In October 2013 we left home with a little cash and a long road ahead . Our aim was to reach India over land or sea. As conscious hitchhikers and travelling pirates, we had quite some experience with low-budget adventures and had taken our first steps into simple living – we were baking bread, foraging wild food and moving slow within the boundaries of a city. We had a short history of failed squatting attempts and a more or less successful dumpster diving career. But this time we decided to go a bit further and thought of travelling the whole way to India with a small budget of 3 Euros per person per day.
Why? First of all, because it was time to leave Bulgaria before getting trapped in its net of wonders forever, secondly because we wanted to get as far as possible with our travel savings and we wanted to travel in a way as simple as possible, leaving behind unnecessary comforts. And last but not least because we believed and claimed that travel is a right and not a privilege, voluntarily participating in an experimental travel to simplicity. Also because of Taylor (RIP), a traveller who posted in CS that he had been all over Central Asia for a year with 800 dollars – we thought that if he had made it, we could probably also find our recipe to what we now jokingly call “miserable travels”.
After a year of many happy experiences and some disturbing episodes, with a lot of adaptation, we can claim to have graduated a Master of Minimal Travel Economics, with subjects ranging from Reasons why Turkish beer is cheaper in Georgia to The post agricultural state and the price of tomatoes in the steppe or The key to successful hostel negotiation in China. In this pseudo-academic journey we have come to a few essential conclusions that are worth being shared for the benefit of future “miserable travellers”. First of all, Asia is not so cheap; we have not gotten to Thailand or India yet, but so far we have been surprised by the standard of living and aspirations of people in many of the countries of this vast and diverse continent. The costs of living are often not much different from those on the Balkans – certainly a tragic revelation for a native Bulgarian and somebody who’s been earning a wage there for a while. A second discouraging discovery was that most of the people we meet do not want to travel like us. Although we planned to tell to each and every one “you can do this too”, we soon realized that our target group has already been reached by another bullet and prefers a plane and a hotel than a backpack and a tent; they often do not believe we have no Iphone but a map and most of the time are greatly worried about our future career and curious about family planning. Gradually we reached the conclusion that we had looked at the travels in Asia through the pink spectacles of a post-graduate novice, with our preconceptions influencing a misconception of reality. But we are not the only ones. We are just one couple of travellers among the thousands that flood the roads, all of us armed with suitcases and backpacks stuffed with delusional constructions of the world.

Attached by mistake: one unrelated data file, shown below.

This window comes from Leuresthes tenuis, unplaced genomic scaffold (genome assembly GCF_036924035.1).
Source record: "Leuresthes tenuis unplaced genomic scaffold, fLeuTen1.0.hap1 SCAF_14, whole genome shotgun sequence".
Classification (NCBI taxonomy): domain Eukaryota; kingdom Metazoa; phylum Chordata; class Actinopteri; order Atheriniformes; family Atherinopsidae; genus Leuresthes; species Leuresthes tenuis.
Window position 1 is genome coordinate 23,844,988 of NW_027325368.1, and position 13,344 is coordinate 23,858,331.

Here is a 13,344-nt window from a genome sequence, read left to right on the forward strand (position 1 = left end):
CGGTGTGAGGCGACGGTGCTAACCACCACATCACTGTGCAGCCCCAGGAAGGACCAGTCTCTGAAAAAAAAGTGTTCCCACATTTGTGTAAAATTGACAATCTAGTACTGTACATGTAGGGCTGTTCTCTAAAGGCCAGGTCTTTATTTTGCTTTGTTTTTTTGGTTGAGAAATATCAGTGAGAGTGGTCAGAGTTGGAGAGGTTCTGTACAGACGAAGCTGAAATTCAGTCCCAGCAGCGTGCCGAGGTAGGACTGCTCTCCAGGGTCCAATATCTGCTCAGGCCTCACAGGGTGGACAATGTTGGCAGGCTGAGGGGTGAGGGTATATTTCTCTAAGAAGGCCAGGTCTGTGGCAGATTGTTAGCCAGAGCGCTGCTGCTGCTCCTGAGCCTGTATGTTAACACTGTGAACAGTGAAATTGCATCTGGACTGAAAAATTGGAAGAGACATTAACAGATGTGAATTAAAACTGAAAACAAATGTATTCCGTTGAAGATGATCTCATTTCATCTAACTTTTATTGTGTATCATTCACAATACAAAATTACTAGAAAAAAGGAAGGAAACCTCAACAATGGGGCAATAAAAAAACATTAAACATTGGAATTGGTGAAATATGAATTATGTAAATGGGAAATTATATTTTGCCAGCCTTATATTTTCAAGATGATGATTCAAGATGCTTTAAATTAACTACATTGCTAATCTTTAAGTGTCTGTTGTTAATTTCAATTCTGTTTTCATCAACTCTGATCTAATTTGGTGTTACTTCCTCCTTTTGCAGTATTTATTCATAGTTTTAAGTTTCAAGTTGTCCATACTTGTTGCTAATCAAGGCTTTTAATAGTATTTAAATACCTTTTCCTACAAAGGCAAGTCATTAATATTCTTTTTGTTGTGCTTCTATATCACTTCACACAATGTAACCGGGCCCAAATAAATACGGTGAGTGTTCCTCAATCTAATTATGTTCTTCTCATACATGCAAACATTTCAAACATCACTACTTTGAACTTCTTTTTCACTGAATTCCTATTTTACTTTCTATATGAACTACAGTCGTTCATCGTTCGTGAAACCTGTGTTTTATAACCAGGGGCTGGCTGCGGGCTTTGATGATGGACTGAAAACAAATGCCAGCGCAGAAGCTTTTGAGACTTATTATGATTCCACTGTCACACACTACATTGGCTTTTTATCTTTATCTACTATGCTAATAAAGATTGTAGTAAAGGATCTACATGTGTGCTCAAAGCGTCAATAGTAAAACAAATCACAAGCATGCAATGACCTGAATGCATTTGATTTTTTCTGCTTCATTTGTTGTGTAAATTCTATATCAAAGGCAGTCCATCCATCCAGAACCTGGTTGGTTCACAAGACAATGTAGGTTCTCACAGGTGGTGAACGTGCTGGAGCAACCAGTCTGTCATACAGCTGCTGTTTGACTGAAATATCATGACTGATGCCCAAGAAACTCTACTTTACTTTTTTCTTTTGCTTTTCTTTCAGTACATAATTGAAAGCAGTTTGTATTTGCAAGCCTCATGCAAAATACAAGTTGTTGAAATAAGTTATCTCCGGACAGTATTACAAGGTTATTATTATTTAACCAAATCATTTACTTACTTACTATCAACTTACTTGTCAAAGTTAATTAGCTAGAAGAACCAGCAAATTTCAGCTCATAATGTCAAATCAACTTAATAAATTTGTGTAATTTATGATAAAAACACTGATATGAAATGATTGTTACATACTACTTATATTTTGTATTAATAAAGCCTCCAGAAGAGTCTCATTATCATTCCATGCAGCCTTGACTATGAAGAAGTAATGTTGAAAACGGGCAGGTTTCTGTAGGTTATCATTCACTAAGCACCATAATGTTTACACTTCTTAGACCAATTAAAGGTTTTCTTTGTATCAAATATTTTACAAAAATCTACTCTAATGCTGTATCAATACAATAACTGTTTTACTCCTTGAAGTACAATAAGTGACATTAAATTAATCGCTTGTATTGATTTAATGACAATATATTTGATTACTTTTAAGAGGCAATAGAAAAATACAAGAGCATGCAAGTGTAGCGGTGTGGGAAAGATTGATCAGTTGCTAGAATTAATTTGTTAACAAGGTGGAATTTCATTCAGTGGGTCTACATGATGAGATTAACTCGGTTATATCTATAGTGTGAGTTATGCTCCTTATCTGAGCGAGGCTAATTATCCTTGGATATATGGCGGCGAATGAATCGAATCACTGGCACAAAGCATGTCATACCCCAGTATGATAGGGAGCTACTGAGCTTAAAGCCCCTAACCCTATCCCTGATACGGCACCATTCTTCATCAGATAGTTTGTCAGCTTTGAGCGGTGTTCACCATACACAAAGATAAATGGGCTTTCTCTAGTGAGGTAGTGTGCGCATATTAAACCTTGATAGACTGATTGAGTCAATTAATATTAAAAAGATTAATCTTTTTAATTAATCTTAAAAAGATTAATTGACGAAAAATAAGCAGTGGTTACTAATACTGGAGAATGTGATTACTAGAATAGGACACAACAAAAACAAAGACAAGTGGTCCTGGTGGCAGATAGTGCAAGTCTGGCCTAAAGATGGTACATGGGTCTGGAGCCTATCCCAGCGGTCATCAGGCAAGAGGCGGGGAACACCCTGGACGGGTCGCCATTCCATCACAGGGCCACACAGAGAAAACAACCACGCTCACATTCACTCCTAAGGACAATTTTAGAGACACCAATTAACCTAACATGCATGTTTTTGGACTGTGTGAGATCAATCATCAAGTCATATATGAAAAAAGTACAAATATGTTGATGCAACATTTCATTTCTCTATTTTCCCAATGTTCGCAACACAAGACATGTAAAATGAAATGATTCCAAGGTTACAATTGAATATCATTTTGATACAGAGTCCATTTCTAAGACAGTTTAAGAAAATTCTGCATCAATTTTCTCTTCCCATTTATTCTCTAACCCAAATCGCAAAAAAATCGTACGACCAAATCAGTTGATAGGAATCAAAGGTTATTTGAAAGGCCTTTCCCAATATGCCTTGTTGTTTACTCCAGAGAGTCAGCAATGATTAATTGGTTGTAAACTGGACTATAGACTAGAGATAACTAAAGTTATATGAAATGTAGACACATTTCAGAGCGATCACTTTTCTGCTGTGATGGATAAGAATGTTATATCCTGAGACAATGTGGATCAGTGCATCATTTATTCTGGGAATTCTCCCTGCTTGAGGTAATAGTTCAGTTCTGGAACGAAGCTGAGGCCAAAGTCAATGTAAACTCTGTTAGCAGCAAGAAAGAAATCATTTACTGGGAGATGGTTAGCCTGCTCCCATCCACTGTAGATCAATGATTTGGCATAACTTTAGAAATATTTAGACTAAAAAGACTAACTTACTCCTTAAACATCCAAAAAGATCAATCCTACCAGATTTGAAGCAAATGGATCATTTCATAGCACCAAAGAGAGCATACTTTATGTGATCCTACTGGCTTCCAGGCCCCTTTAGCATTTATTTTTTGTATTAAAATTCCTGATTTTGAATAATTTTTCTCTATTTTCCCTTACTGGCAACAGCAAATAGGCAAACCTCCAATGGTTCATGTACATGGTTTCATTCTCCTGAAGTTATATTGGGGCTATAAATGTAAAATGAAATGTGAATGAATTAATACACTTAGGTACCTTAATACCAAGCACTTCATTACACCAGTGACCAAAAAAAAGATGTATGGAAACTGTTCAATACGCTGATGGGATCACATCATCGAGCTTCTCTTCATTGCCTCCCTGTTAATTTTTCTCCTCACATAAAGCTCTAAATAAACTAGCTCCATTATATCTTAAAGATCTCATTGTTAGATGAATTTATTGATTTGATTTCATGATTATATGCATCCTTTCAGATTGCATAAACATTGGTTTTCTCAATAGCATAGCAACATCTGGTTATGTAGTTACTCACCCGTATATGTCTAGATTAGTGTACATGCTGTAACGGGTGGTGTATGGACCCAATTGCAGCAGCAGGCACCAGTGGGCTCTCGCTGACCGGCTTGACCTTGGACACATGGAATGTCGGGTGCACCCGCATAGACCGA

Only when we totally freed ourselves from the self-imposed responsibility of recruiting unwilling travellers for the roving caravan, we started properly enjoying the road and the peculiarities of local idiosyncrasies, completely immersing ourselves in everyday life wherever we went. In family gatherings or religious celebrations, while feeding camels or milking cows – life was a joy for the passing observants. However, we now know that we were only happy due to our idle ignorance. In fact we were milking more cows than we supposed…Have you ever heard of sponging? A traveller we met in Kashgar poured an ice water bucket over our astonished heads: ‘Hitchhikers and even worst cyclists, are a gang of self-centered extruders, only getting but never willing to give back’. Identified this way, as thirsty vampires roaming the world and maliciously sucking the limited resources of good-willed humanity we felt a heavy judging look upon us and although we fastly stroke back with the basic defensive argument that “not everyone is lucky enough to have a job in Germany or the UK and pay for an expensive holiday”, we actually took the baton and dedicated some time to reconsidering our whole philosophy.